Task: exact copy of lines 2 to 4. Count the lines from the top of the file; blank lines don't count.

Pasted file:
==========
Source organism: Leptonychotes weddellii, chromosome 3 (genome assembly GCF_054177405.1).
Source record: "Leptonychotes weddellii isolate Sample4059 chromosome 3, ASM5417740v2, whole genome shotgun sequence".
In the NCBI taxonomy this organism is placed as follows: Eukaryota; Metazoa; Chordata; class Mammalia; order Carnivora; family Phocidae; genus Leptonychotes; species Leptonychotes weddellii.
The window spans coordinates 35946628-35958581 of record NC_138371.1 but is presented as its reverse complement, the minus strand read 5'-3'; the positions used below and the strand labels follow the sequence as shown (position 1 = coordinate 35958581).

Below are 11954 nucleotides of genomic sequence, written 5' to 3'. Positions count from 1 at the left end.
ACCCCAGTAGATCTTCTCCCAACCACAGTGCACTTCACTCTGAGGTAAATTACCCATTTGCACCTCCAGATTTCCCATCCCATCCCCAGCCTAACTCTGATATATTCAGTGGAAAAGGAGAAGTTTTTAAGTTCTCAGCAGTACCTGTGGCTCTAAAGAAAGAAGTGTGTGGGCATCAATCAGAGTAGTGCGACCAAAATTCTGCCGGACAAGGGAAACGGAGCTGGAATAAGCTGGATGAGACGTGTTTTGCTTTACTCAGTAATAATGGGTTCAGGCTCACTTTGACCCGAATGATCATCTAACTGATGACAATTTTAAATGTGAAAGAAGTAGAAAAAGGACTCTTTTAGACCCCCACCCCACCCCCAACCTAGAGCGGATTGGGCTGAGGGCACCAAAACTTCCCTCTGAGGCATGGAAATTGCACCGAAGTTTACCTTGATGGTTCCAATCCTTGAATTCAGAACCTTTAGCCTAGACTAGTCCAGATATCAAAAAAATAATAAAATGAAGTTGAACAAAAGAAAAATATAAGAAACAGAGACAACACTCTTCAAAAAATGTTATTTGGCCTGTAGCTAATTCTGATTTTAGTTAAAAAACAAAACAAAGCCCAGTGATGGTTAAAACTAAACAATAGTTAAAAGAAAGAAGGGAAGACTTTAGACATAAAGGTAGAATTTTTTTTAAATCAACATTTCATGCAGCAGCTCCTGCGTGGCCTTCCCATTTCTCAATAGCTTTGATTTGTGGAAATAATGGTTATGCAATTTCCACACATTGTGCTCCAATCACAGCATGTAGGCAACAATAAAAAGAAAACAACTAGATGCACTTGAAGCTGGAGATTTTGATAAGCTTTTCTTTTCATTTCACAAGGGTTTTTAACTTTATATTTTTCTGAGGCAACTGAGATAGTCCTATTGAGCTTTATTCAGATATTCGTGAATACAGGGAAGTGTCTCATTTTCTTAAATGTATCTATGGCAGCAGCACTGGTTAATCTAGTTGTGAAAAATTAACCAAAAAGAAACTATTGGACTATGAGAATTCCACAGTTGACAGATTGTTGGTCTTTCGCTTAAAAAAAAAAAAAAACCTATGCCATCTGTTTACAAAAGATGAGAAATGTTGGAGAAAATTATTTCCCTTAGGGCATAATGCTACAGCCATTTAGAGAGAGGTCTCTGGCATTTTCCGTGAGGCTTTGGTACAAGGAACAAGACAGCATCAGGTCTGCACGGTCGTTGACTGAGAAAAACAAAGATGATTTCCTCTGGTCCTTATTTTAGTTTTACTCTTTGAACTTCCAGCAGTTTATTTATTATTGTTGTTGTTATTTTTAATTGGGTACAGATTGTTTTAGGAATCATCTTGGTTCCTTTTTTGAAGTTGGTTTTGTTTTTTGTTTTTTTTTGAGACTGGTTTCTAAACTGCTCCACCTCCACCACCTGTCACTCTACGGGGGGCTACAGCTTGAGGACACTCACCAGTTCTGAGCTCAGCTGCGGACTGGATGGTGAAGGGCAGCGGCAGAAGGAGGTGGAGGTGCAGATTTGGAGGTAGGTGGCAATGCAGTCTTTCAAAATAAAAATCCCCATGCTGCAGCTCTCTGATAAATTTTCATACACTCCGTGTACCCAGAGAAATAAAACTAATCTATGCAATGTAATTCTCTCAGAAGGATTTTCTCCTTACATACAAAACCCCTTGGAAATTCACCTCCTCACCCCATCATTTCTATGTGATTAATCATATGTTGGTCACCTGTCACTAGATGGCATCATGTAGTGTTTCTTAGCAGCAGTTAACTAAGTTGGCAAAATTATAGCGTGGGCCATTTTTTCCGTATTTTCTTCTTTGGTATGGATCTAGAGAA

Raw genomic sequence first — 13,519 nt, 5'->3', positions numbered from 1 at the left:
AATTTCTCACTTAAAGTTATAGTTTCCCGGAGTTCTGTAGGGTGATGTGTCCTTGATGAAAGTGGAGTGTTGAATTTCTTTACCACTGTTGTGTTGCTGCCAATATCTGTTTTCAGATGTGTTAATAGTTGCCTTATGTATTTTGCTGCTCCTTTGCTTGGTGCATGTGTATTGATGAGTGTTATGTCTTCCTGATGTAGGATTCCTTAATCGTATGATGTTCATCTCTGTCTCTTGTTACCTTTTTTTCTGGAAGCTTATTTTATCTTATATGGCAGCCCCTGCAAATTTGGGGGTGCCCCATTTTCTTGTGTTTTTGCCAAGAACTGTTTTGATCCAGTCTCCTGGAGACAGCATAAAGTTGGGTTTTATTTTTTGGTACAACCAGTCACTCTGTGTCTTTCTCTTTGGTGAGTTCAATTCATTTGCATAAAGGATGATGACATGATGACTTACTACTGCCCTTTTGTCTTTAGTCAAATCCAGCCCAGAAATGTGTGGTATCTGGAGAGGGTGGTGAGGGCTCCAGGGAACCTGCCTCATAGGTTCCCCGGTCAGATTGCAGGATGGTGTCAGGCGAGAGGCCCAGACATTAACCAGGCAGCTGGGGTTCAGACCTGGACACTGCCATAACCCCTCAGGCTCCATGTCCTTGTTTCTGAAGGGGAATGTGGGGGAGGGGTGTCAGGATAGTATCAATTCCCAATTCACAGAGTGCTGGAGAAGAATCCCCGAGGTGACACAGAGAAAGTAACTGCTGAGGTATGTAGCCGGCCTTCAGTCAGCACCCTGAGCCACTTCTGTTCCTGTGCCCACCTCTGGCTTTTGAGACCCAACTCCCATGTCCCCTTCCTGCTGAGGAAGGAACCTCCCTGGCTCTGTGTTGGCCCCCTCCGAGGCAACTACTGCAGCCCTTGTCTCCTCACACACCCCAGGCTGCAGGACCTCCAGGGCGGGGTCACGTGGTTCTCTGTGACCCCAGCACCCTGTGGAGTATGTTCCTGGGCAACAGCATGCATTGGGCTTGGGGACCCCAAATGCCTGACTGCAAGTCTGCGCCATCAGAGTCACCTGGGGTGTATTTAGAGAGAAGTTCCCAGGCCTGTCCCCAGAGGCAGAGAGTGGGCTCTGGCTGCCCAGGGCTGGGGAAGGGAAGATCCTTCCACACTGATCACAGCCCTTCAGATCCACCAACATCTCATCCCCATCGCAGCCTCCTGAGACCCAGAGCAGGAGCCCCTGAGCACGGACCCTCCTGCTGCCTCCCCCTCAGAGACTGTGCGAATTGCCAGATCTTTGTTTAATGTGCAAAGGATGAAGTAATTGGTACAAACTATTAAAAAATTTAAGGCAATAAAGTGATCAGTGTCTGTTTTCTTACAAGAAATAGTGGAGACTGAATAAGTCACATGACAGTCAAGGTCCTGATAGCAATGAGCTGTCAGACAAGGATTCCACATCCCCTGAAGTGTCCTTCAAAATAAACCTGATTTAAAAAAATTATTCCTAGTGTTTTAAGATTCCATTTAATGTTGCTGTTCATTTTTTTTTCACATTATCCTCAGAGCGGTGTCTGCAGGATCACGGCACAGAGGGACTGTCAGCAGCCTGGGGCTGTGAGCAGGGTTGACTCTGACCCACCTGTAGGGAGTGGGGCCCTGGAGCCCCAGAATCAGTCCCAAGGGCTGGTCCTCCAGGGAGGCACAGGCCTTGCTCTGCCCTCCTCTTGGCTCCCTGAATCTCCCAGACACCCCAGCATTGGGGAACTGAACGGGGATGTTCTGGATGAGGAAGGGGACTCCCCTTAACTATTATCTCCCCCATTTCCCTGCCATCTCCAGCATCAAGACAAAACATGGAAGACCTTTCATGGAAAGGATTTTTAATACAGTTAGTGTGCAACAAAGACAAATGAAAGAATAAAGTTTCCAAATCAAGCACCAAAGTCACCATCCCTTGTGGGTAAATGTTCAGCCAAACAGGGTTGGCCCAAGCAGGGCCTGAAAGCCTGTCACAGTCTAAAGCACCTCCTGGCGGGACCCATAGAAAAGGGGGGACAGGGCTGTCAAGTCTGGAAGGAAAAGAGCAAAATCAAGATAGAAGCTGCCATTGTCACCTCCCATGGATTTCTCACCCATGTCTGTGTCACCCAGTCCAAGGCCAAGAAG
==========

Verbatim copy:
Source record: "Leptonychotes weddellii isolate Sample4059 chromosome 3, ASM5417740v2, whole genome shotgun sequence".
In the NCBI taxonomy this organism is placed as follows: Eukaryota; Metazoa; Chordata; class Mammalia; order Carnivora; family Phocidae; genus Leptonychotes; species Leptonychotes weddellii.
The window spans coordinates 35946628-35958581 of record NC_138371.1 but is presented as its reverse complement, the minus strand read 5'-3'; the positions used below and the strand labels follow the sequence as shown (position 1 = coordinate 35958581).